Mines’ Big Iron Supercomputer
154 Tflops 17.4Tbytes 10,496 Cores 85KW
BlueM is Mines’ newest HPC platform (in addition
to the “Mio” cluster). It is a unique machine, composed of two
distinct compute platforms or partitions that share a common
file system. Both platforms, as well as the file system, were
purchased from IBM as a package. The common file system
shared between the partitions can hold 480 TB. It has efficient
support for parallel operation (that is, multiple cores accessing
it at the same time). The two compute platforms are optimized
for different purposes.
The smaller compute platform, in terms of
capability, is AuN (“Golden”). It is a
traditional HPC platform using standard Intel
processors. It contains 144 compute nodes
connected by a high-speed network. Each
node contains 16 Intel SandyBridge compute
cores and 64 GB of memory for a total 2,304
cores and 9,216 GB of memory. AuN is rated at
You have access to a 72 Tflop HPC cluster for
50 Tflops. It is housed in two double-wide
Student and Faculty Research use
racks with 72 nodes in each rack. AuN is
designed to run jobs that require more
memory per core.
Want to get started with supercomputing?
Supercomputing is an increasingly important part of
Mc2 (“Energy”) is an IBM BlueGene. Mc2 is housed
engineering and scientific research. Mines provides an
in a single large 4’ x 4’ rack, currently half full with room for
advanced supercomputing cluster called “Mio” for the use
expansion. The BlueGene computer is designed from the
of students and faculty who wish to take advantage of this
ground up as an HPC platform. It has a very-high-speed
extraordinary high-performance computing resource.
network connecting the nodes so applications
can scale well. Each node has a processor
dedicated to systems operations in addition to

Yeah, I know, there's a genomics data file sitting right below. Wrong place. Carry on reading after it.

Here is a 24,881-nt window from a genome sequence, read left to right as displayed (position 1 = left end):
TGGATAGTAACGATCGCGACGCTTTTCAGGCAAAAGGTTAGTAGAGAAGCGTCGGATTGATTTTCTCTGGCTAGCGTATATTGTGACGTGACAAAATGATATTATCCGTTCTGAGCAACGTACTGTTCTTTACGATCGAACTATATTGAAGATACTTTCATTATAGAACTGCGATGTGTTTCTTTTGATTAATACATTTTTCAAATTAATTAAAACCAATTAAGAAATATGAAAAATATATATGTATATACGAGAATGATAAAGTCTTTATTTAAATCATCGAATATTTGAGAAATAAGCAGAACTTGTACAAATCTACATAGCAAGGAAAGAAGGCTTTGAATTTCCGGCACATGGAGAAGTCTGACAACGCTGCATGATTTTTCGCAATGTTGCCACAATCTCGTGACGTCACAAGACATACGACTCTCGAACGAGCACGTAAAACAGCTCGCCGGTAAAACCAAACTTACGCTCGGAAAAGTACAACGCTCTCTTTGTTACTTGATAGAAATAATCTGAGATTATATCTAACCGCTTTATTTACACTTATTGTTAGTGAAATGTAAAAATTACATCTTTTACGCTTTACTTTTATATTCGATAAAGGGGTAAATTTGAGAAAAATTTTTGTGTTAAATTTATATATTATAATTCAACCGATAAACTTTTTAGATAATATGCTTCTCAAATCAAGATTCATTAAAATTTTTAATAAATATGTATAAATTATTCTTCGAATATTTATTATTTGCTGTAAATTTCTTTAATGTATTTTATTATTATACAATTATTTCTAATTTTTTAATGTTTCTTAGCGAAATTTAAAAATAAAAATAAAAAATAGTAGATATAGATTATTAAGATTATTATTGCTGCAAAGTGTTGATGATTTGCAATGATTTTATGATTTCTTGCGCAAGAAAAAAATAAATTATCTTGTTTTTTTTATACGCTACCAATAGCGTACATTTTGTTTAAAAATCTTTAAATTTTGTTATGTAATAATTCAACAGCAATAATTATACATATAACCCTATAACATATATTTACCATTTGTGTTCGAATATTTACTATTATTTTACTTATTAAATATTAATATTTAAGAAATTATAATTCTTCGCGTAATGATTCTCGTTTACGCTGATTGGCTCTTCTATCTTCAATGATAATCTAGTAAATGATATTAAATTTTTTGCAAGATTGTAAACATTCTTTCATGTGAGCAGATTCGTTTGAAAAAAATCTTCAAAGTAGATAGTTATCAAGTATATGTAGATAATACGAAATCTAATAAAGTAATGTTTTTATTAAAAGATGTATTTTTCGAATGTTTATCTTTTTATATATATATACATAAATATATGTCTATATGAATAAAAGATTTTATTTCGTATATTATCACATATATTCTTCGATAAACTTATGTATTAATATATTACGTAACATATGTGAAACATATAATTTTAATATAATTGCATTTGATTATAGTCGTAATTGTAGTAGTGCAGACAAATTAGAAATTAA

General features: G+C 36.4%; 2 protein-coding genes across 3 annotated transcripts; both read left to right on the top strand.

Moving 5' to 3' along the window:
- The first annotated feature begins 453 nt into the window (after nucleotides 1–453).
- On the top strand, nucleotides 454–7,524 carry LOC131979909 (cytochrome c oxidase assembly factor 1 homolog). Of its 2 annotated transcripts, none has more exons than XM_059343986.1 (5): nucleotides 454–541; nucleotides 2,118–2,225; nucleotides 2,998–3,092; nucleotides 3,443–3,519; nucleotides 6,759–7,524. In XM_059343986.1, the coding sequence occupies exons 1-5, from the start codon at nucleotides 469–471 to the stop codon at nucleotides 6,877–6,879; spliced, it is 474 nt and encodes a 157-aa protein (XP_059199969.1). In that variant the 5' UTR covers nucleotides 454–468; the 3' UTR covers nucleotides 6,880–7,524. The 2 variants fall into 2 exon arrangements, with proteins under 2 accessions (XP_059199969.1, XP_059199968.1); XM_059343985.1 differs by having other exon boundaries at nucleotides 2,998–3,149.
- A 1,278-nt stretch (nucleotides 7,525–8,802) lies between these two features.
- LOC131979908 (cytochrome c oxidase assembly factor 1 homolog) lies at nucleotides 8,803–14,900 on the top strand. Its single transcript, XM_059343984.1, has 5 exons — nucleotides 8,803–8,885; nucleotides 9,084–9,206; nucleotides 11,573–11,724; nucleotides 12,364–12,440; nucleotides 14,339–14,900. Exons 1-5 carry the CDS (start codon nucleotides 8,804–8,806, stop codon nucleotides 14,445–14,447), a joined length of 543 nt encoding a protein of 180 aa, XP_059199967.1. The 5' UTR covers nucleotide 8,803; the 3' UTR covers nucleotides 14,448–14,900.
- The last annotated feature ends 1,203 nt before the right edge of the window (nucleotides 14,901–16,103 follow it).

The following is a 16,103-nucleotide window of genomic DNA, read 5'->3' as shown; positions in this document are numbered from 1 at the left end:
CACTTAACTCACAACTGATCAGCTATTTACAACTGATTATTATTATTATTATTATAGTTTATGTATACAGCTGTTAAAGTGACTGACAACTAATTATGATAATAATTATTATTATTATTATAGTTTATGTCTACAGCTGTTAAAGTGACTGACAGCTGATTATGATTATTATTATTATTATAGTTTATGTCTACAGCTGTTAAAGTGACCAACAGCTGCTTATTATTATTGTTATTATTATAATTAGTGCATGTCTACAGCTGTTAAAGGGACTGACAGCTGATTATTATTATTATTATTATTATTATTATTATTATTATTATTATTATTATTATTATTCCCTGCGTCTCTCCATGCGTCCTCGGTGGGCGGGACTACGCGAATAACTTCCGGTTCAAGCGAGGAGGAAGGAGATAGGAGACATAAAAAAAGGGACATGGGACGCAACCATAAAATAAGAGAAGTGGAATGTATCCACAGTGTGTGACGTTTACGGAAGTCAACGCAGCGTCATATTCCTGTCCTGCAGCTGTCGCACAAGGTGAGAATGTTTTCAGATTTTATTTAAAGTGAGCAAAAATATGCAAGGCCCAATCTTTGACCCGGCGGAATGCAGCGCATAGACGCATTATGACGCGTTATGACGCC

the 16 cores that are available for users. The
Students have already purchased some access to Mio with
processors on Mc2 are IBM “Power” processors.
Tech Fee funds—usable for general research, class projects,
Mc2 has 512 compute nodes, each with 16 GB of
and learning HPC techniques. Students may also at times
memory for a total core count of 8,912 user cores
use Mio nodes purchased by their academic advisor or
and 8,912 GB of memory. Mc2 is rated at 104
other professors. The HPC Group offers assistance to
Tflops. Mc2 is designed for jobs that can make
students (and faculty) to get up and running on Mio.
use of a large number of cores.
Individual consultations and workshops are available.
The total power consumption of the system is about 85 kW
with only 35 kW used by Mc2.
Mio holds many advantages for professors:
Mc2 is water cooled. AuN is currently running with rear door
• There’s no need to manage their own HPC resources
heat exchangers but could be run using air cooling only. BlueM
• Professors can access other professor's resources
is housed at the NCAR Mesa Lab facility, in Boulder, CO.
• Mines supplies high-quality Infiniband network
infrastructure, which greatly improves the scalability of
Want to know more?
• Cost is a reasonable $5,800 per node
Timothy H. Kaiser, Ph.D. (firstname.lastname@example.org)
Director of High Performance Computing
• 8 -24 compute cores per node
• 2.5GHz - 3.06GHz
• 24-192 GB/Node
• Infiniband Interconnect
• 2 GPU nodes - 7.23 Tflops
• 8 Phi/MIC cards - 16.0 Tflops
• 240 TB parallel file system
What’s in a name?
The name "Mio" is a play on words. It is a Spanish
translation of the word “mine,” as in “belongs to me.” The
phrase “The computer is mine” can be translated as “El
ordenador es mío.”